Monterey, CA, September 11, 2013 --(PR.com
)-- Paul feels fortunate to be alive and enjoying the stunning coastline near his Monterey, California home. He uses two hiking poles to steady himself as he moves along a trail overlooking the Carmel River Mouth; neck straps hold a pair of binoculars and a camera, which he pauses to use often. Paul takes obvious pleasure in being here, kneeling to examine flowers and foliage, raising his binoculars to study sea otters floating in the kelp offshore, or gazing across the water at fog drifting through the trees at Point Lobos.
“I remember rolling down a hallway on a gurney on my way to the operating room, knowing that I would either wake up after surgery or I wouldn’t,” says Paul. “I was calm; I had had time to think things through, and I felt I was in good hands medically. One can’t help but feel some sadness, though, at the gravity of the situation, and the loss of control. Just before arriving at the O.R., I saw windows on the left side of the hallway, and seeing the greenery of landscaping and a little patch of blue sky made me smile. A few feet later we made a right turn into the operating room, which seemed large and packed with equipment. The anesthesiologist said a few words, put a mask over my nose and mouth, and I was out.”
Fortunately, Paul did wake up after surgery, and green plants and blue sky still make him smile. He’s remarkably intact, too, but Paul says, “I am slightly altered. I’m better at some things, worse at others, and less stable on my feet. It was a life-changing experience finding out I had a brain tumor, having the operation, and deciding what to do with my life. Finishing my degree, even though I’m older than most students, became a priority, and creative expression now feels like a visceral need.” This creative drive keeps Paul inspired while builds the elaborate photo-based image compositions he offers as prints on his new website.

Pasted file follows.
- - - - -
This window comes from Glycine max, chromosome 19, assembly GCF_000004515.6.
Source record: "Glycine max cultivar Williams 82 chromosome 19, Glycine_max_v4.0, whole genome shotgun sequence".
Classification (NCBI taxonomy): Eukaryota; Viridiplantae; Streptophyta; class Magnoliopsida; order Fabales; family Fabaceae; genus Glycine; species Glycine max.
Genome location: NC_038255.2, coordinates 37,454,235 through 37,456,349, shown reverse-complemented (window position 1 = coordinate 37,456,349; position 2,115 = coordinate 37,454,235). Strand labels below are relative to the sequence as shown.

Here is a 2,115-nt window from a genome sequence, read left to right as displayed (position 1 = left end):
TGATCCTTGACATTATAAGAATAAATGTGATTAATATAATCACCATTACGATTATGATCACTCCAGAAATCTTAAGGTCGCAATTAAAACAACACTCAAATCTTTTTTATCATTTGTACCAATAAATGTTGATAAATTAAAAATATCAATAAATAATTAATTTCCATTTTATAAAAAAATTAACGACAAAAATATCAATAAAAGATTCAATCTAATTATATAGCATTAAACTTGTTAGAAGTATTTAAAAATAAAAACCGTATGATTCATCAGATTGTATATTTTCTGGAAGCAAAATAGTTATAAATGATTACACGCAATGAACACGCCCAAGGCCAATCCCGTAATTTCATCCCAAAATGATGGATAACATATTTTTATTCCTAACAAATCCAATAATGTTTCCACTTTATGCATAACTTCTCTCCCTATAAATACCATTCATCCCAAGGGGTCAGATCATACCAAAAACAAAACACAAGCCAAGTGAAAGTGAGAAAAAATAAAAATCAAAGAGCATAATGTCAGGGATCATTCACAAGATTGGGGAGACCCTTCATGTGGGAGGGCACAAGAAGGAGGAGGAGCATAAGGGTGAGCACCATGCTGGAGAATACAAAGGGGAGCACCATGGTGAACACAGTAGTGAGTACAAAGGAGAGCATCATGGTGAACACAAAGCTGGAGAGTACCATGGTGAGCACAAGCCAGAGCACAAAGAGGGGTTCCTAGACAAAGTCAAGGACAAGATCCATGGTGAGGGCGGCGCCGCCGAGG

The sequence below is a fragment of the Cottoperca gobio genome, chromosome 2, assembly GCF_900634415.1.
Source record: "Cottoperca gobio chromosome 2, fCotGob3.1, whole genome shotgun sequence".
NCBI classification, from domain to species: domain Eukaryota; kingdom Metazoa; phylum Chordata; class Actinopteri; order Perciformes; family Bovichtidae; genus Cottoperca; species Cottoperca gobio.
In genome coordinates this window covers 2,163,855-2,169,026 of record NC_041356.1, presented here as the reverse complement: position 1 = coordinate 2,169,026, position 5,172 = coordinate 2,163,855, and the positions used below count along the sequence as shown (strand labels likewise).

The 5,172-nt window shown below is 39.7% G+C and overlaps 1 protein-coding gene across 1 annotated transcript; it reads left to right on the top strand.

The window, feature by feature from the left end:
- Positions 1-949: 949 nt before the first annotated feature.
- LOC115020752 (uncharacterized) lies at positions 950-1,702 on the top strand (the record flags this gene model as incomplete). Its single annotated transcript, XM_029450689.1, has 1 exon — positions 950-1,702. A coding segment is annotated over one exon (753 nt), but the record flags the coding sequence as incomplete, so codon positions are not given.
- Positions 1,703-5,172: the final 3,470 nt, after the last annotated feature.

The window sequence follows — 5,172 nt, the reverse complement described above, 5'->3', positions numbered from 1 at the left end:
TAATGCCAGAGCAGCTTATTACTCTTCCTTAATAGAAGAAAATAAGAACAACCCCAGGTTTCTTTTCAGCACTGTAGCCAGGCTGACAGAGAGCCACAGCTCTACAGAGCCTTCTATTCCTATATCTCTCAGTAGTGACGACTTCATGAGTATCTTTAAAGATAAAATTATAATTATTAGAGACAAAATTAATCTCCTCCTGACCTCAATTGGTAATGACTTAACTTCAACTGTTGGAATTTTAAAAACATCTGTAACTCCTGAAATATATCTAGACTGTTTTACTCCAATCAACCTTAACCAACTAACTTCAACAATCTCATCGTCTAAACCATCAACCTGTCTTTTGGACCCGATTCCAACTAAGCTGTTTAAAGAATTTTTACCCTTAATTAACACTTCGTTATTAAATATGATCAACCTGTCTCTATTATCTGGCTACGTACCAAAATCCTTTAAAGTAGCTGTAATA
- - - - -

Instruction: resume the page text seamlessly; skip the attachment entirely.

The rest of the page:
Paul has played piano since childhood, and enjoyed photography his entire adult life. With his website Neuronico Art & Neuroscience (http://SEE.neuronico.net), he has managed to share with the world his academic interests - psychology and neuroscience - and his creative efforts: stunning image compositions built from nature photographs which have been altered and combined in playful ways. Each is colorful and engaging, and each has a voice which, as Paul states with a wry smile, “clearly states something which can’t quite be put into words.”
Neuronico Neuroscience & Art (http://SEE.neuronico.net) is the first website to launch in a series exploring junctions between brain science and culture. It features the art and writing of Paul Franklin Smith, and offers art prints for purchase. Contact firstname.lastname@example.org.